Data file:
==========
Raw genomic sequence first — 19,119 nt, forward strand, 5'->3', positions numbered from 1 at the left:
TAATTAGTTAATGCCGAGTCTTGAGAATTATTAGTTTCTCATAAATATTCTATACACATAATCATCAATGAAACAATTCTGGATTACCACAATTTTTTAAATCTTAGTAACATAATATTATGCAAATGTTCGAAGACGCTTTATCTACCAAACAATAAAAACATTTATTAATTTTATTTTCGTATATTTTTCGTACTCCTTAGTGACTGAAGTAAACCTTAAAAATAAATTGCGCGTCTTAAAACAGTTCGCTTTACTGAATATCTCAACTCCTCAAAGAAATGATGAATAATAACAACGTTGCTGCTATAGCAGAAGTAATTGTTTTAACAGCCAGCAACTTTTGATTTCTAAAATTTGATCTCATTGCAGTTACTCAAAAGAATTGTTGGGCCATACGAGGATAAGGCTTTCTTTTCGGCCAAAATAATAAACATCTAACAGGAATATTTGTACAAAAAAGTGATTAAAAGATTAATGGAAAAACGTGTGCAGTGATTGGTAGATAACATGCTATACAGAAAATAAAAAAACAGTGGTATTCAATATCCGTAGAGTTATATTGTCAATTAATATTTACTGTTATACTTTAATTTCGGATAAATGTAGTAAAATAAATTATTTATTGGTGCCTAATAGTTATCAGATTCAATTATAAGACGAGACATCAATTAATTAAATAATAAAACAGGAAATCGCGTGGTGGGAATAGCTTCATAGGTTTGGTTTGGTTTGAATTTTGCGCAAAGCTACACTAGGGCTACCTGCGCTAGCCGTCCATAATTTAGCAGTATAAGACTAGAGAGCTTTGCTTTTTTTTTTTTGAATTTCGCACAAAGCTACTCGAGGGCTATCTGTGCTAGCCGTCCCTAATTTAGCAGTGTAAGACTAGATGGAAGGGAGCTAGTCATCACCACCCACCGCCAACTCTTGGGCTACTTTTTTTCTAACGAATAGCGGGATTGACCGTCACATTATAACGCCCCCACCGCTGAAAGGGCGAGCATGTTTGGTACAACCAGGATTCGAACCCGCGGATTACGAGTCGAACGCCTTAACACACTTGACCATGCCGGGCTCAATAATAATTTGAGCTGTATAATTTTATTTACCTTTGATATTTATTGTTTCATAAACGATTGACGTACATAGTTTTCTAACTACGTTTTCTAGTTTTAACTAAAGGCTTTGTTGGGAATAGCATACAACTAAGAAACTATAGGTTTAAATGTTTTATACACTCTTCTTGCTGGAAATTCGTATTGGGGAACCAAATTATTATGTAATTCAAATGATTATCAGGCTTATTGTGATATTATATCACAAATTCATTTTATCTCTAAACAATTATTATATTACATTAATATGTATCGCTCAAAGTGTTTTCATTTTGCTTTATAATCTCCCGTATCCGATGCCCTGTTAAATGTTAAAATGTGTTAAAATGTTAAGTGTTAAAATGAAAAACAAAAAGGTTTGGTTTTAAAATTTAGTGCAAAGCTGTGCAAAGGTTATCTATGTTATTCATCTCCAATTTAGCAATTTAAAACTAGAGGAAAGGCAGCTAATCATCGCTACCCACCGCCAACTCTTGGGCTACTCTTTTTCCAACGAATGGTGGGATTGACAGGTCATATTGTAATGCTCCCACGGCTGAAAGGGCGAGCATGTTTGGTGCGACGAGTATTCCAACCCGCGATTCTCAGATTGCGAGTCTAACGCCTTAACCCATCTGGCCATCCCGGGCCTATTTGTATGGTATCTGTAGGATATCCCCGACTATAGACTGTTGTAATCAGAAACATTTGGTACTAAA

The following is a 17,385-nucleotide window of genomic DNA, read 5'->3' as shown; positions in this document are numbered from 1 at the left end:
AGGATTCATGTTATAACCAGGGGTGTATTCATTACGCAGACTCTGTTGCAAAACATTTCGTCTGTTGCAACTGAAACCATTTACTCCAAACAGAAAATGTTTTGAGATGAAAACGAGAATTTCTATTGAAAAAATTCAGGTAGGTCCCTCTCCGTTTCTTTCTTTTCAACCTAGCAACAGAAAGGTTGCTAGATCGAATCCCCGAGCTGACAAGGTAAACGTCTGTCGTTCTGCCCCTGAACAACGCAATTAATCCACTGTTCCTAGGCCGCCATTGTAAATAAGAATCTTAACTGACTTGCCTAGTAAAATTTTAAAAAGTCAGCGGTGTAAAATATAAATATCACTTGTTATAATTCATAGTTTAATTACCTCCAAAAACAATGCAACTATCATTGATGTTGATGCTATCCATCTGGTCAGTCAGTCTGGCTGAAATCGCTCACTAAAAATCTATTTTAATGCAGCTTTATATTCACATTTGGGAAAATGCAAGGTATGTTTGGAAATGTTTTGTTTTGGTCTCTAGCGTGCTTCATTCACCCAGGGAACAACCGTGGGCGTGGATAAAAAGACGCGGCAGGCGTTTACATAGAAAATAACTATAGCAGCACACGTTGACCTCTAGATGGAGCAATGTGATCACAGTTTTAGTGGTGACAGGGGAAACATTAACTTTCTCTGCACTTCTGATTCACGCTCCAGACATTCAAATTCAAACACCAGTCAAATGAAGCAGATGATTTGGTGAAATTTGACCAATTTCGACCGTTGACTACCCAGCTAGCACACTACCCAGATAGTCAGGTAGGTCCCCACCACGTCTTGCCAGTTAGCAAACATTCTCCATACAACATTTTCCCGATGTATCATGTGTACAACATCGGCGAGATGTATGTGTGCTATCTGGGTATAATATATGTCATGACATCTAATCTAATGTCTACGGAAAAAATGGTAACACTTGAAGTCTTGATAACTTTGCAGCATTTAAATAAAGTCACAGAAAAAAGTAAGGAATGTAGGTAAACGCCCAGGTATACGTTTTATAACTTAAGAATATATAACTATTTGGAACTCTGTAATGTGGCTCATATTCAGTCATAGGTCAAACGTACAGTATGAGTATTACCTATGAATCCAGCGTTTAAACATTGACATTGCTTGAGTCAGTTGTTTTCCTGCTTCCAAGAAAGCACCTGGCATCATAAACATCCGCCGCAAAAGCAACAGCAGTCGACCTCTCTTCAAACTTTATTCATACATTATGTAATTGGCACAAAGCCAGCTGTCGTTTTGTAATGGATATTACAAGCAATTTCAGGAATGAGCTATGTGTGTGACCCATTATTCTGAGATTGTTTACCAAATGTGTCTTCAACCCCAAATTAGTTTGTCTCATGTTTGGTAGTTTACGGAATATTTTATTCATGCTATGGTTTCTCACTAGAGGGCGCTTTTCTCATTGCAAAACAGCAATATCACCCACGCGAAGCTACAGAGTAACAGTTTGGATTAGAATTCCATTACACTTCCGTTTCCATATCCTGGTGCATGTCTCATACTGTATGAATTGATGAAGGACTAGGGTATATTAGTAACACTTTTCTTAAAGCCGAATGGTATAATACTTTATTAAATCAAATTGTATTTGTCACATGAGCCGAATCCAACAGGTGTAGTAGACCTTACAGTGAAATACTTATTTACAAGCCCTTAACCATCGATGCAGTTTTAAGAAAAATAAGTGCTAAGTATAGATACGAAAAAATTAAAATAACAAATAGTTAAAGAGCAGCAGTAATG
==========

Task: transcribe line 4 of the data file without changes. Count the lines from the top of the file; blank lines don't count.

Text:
AGGATTCATGTTATAACCAGGGGTGTATTCATTACGCAGACTCTGTTGCAAAACATTTCGTCTGTTGCAACTGAAACCATTTACTCCAAACAGAAAATGTTTTGAGATGAAAACGAGAATTTCTATTGAAAAAATTCAGGTAGGTCCCTCTCCGTTTCTTTCTTTTCAACCTAGCAACAGAAAGGTTGCTAGATCGAATCCCCGAGCTGACAAGGTAAACGTCTGTCGTTCTGCCCCTGAACAACGCAATTAATCCACTGTTCCTAGGCCGCCATTGTAAATAAGAATCTTAACTGACTTGCCTAGTAAAATTTTAAAAAGTCAGCGGTGTAAAATATAAATATCACTTGTTATAATTCATAGTTTAATTACCTCCAAAAACAATGCAACTATCATTGATGTTGATGCTATCCATCTGGTCAGTCAGTCTGGCTGAAATCGCTCACTAAAAATCTATTTTAATGCAGCTTTATATTCACATTTGGGAAAATGCAAGGTATGTTTGGAAATGTTTTGTTTTGGTCTCTAGCGTGCTTCATTCACCCAGGGAACAACCGTGGGCGTGGATAAAAAGACGCGGCAGGCGTTTACATAGAAAATAACTATAGCAGCACACGTTGACCTCTAGATGGAGCAATGTGATCACAGTTTTAGTGGTGACAGGGGAAACATTAACTTTCTCTGCACTTCTGATTCACGCTCCAGACATTCAAATTCAAACACCAGTCAAATGAAGCAGATGATTTGGTGAAATTTGACCAATTTCGACCGTTGACTACCCAGCTAGCACACTACCCAGATAGTCAGGTAGGTCCCCACCACGTCTTGCCAGTTAGCAAACATTCTCCATACAACATTTTCCCGATGTATCATGTGTACAACATCGGCGAGATGTATGTGTGCTATCTGGGTATAATATATGTCATGACATCTAATCTAATGTCTACGGAAAAAATGGTAACACTTGAAGTCTTGATAACTTTGCAGCATTTAAATAAAGTCACAGAAAAAAGTAAGGAATGTAGGTAAACGCCCAGGTATACGTTTTATAACTTAAGAATATATAACTATTTGGAACTCTGTAATGTGGCTCATATTCAGTCATAGGTCAAACGTACAGTATGAGTATTACCTATGAATCCAGCGTTTAAACATTGACATTGCTTGAGTCAGTTGTTTTCCTGCTTCCAAGAAAGCACCTGGCATCATAAACATCCGCCGCAAAAGCAACAGCAGTCGACCTCTCTTCAAACTTTATTCATACATTATGTAATTGGCACAAAGCCAGCTGTCGTTTTGTAATGGATATTACAAGCAATTTCAGGAATGAGCTATGTGTGTGACCCATTATTCTGAGATTGTTTACCAAATGTGTCTTCAACCCCAAATTAGTTTGTCTCATGTTTGGTAGTTTACGGAATATTTTATTCATGCTATGGTTTCTCACTAGAGGGCGCTTTTCTCATTGCAAAACAGCAATATCACCCACGCGAAGCTACAGAGTAACAGTTTGGATTAGAATTCCATTACACTTCCGTTTCCATATCCTGGTGCATGTCTCATACTGTATGAATTGATGAAGGACTAGGGTATATTAGTAACACTTTTCTTAAAGCCGAATGGTATAATACTTTATTAAATCAAATTGTATTTGTCACATGAGCCGAATCCAACAGGTGTAGTAGACCTTACAGTGAAATACTTATTTACAAGCCCTTAACCATCGATGCAGTTTTAAGAAAAATAAGTGCTAAGTATAGATACGAAAAAATTAAAATAACAAATAGTTAAAGAGCAGCAGTAATG